I am not a fan of Winegard. They are not a customer-focused company. They build products that fail and they make their customers go through a lot of inconvenience and expense to get Winegard products functional again.
You can read about the issue, an SK Motor Stall, here. It happened on February 2nd just as we were moving our coach to another site. Our satellite dish was stuck, pointing straight up into the air. This motor stall happened, mind you, after perhaps a mere dozen or so duty cycles on the system.
I called them up. They told me that the unit was no longer under warranty and that I would have to ship it to them at my expense, pay $350 USD plus taxes for the repair, and then they would ship it back to me. Oh, and it would take a couple of weeks to turn the repair around but only after I had submitted a WF-799 REV 2 Customer Evaluation Repair Request Form. Winegard would issue an RMA number and I could then ship the unit.
This is the WF-799 REV 2 Customer Evaluation Repair Request Form delivered as a fillable pdf document only it wasn’t fillable on a Mac. I had to import the pdf into an image editor, manually enter the required fields as text blocks, and export it back out as a pdf.
The first task was the disassembly and removal of the motor turret, dish and extension arm. Took two of us on the roof roughly an hour. We had a third person helping us on the ground.
Here is the motor turret after being removed from the mounting bracket on the roof of the coach.
The motor turret weighs about 40 pounds. My American buddy, shown here on the roof, despite not having a Robertson, helped me with the disassembly of the satellite dish. Thanks to Ron on the roof and Ron on the ground for all of your assistance.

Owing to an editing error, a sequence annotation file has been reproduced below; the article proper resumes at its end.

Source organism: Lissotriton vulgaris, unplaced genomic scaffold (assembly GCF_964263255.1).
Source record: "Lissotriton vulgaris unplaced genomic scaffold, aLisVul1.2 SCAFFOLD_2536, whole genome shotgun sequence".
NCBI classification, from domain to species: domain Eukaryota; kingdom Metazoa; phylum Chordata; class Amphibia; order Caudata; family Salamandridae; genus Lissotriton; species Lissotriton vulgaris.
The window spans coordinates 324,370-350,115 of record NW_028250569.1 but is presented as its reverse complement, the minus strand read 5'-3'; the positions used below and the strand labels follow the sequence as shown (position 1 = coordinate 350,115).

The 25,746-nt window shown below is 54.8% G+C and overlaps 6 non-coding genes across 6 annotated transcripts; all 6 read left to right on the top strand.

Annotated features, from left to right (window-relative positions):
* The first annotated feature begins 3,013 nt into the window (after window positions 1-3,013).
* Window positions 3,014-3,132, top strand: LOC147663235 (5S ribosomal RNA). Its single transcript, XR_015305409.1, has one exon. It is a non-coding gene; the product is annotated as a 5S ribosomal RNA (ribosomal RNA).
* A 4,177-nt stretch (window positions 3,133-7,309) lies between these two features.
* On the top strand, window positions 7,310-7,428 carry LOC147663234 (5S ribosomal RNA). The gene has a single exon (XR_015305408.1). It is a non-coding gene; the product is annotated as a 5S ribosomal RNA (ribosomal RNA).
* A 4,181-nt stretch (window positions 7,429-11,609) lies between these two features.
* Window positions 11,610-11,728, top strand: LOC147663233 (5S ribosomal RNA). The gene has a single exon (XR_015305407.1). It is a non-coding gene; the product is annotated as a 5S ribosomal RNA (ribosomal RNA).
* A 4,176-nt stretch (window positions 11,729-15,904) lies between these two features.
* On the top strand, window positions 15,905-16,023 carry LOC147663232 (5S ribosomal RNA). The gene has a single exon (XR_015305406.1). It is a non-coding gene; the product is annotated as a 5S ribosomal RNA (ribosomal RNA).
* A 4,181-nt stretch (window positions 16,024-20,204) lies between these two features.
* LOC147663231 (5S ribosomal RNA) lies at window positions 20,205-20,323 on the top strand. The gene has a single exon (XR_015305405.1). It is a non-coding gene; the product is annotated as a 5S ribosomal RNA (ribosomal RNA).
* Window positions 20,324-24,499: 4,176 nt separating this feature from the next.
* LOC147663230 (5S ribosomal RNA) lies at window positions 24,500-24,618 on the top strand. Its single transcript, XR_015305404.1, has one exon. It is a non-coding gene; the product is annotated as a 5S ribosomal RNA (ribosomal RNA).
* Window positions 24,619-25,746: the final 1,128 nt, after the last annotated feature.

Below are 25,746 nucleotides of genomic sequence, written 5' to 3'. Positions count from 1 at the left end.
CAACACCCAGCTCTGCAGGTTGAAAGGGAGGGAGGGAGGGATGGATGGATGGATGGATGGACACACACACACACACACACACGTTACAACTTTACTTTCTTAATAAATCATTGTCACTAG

After filling out the form, I waited for an RMA from Winegard. As we were leaving Florida on February 5th, I needed to get an RMA from them on February 4th so that we could arrange to have the motor turret packed and shipped to their factory before we left for California.
I called Winegard several times on February 4th, patiently explaining our situation each time, only to be told that they were overloaded with RMA processing — that in itself tells you something about the quality of their products.
Finally, late in the day, I received the RMA. I took the unit to the UPS store, paid $200 USD to ship it, and went on with life.
I received a call from them as we were travelling to California. They informed me that they would repair the unit without charge and ship it to our current location.
Okay. That is an acknowledgement that the product was known to be defective and that they are, to their credit, standing behind it.
But why make your customers go through all of these steps? Why cause the inconvenience associated with disassembly and reassembly of a complex piece of equipment? Why make your customers wait several weeks before they regain the functionality of the equipment? Why create complex forms and RMA processing?
Don’t get me wrong. I like engineers. I just don’t think they should be running businesses that interact with customers. And Winegard should use motors that can perform more than a few dozen service cycles.